​Google to steer clear of car-making, but Mercedes eyes driverless limos

Google maintains that it has no plans to become a car manufacturer and is just interested in partnerships.

Google has no intention of becoming a vehicle manufacturer, despite hiring a top exec from the US auto industry to head up its driverless car project.

John Krafcik, the former CEO of Hyundai Motors America, confirmed on Monday that he will be joining Google in late September to lead its self-driving car project, raising more questions about whether Google will eventually begin producing its own vehicles.

However, Reuters reported from the Frankfurt auto show yesterday that Phillip Justus, Google's managing director of Germany, Austria, and Switzerland, said the company is only exploring partnerships with the auto industry and did not have plans to enter their territory itself.

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"That is not something we could do alone," Justus said. "Google also does not intend to become a car manufacturer." Google's partners include automotive suppliers Bosch and German transmission manufacturer ZF Friedrichshafen, he told Reuters.

Chris Urmson, project lead for the Google's driverless cars and head of Google Auto, earlier this year told USA Today that "making cars is really hard, and the car companies are quite good at it. So, in my mind, the solution is to find a partnership". The exec said Google was in talks with General Motors, Ford, Toyota, Daimler and Volkswagen over driverless cars, though the company has not yet announced any formal partnership.

In 2011, Google formed Google Auto, the entity behind its fleet of self-driving Prius and Lexus vehicles, The Guardian reported recently. It's since said it will make 100 self-driving cars, to be assembled by its manufacturing partner, Roush.

The paper reported that, at a recent California Public Utilities Commission meeting, Google revealed plans to ramp up production of its self-driving cars in the state. Speaking at the event, Sarah Hunter, head of policy at GoogleX, said the company was yet to figure out how it would bring it to market, but options could include "manufacturing at scale for sale to individuals" or setting up service where it would own and operate the cars itself, putting Google on a crash course with the likes of Uber.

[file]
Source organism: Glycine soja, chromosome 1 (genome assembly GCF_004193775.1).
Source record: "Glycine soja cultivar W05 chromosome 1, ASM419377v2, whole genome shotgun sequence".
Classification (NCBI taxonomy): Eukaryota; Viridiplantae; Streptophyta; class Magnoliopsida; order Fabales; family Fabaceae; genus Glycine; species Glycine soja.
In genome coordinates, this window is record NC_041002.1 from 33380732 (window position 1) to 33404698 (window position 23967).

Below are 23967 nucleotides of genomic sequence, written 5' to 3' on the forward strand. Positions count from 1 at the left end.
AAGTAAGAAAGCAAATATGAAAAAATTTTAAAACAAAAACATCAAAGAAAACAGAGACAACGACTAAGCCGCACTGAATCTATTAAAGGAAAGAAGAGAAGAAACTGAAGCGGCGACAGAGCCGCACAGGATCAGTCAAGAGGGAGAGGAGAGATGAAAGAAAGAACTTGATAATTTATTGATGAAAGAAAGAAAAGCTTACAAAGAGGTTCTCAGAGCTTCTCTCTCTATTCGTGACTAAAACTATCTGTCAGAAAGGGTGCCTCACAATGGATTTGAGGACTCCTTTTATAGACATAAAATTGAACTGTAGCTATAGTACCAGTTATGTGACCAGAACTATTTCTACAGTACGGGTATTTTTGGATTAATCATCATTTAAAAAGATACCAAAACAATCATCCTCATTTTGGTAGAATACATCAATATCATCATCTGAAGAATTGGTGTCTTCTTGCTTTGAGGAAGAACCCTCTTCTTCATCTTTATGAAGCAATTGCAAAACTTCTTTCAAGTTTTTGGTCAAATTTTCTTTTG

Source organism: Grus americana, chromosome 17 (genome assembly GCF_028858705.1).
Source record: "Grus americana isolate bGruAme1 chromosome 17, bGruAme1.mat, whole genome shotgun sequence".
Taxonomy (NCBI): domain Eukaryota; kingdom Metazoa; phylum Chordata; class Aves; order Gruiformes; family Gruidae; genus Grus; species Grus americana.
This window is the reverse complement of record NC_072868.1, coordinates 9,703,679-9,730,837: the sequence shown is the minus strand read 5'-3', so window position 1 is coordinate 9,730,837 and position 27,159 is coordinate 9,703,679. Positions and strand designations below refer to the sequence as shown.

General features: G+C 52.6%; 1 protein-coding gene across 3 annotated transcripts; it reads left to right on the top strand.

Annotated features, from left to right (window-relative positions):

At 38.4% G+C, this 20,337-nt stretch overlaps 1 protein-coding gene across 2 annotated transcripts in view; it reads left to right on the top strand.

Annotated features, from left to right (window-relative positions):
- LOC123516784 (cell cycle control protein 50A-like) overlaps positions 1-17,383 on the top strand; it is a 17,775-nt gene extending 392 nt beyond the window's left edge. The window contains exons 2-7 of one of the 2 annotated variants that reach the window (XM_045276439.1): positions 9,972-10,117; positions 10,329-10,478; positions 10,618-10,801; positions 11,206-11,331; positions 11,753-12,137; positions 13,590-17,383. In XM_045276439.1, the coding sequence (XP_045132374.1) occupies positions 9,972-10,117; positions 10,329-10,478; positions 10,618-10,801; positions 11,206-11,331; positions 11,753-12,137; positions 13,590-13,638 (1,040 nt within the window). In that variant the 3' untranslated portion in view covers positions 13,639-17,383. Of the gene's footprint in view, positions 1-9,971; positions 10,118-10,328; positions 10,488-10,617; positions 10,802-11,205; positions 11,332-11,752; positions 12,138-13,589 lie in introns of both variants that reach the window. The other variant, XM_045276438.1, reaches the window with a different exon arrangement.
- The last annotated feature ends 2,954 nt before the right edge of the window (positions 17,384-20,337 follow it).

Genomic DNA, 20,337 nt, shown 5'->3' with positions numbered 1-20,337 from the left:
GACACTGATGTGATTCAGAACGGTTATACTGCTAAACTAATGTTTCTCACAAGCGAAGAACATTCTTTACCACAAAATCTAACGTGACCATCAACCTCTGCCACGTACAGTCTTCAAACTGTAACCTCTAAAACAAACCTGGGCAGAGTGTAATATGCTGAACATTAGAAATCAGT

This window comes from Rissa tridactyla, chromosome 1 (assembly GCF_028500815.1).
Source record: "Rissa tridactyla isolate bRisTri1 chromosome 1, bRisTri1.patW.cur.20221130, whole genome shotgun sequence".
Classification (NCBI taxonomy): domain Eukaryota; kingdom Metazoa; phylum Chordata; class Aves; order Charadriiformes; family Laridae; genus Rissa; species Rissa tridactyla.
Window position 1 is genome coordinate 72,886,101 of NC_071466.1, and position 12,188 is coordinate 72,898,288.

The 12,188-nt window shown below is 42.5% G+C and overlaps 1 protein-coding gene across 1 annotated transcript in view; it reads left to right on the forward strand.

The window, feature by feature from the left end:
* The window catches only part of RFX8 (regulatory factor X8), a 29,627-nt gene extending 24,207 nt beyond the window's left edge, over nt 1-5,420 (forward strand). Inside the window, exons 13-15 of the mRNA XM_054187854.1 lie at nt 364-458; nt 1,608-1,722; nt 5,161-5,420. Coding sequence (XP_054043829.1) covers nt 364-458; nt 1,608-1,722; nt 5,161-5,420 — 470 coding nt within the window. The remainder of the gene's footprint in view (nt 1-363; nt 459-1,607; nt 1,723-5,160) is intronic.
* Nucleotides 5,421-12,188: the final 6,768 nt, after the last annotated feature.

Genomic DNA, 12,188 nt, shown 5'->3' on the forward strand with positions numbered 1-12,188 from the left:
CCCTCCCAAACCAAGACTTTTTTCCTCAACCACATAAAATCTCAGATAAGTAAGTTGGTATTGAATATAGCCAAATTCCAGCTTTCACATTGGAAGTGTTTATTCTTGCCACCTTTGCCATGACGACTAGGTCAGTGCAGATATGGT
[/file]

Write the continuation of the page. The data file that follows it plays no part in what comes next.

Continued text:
Conventional car makers are also eyeing the potential for autonomous vehicles-as-a-service, one of the chief reasons German car makers gave for acquiring Nokia's Here mapping business in August.

Daimler CEO Dieter Zetsche said Mercedes-Benz saw business potential in on-demand limousine services using driverless cars, Reuters reported yesterday.

Zetsche told Reuters that it was a "concrete development of ours" and would fit neatly with Daimler's existing car2go car-sharing service, only it would be more convenient for the pickup and drop off to happen automatically.

Having a large fleet of autonomous vehicles would allow the company to appeal to customers that don't want to own a vehicle but still want luxury transportation.

However, it would be a longer term development since autonomous vehicles aren't expected to be available as a mass market product until at least 2025, due to unresolved questions about liability in the event of accidents.

On the other hand, GoogleX's Hunter appeared to be more confident about making its cars more widely available in California, saying the timescale could be "whenever California passes its operational regulations. We're just waiting for that."

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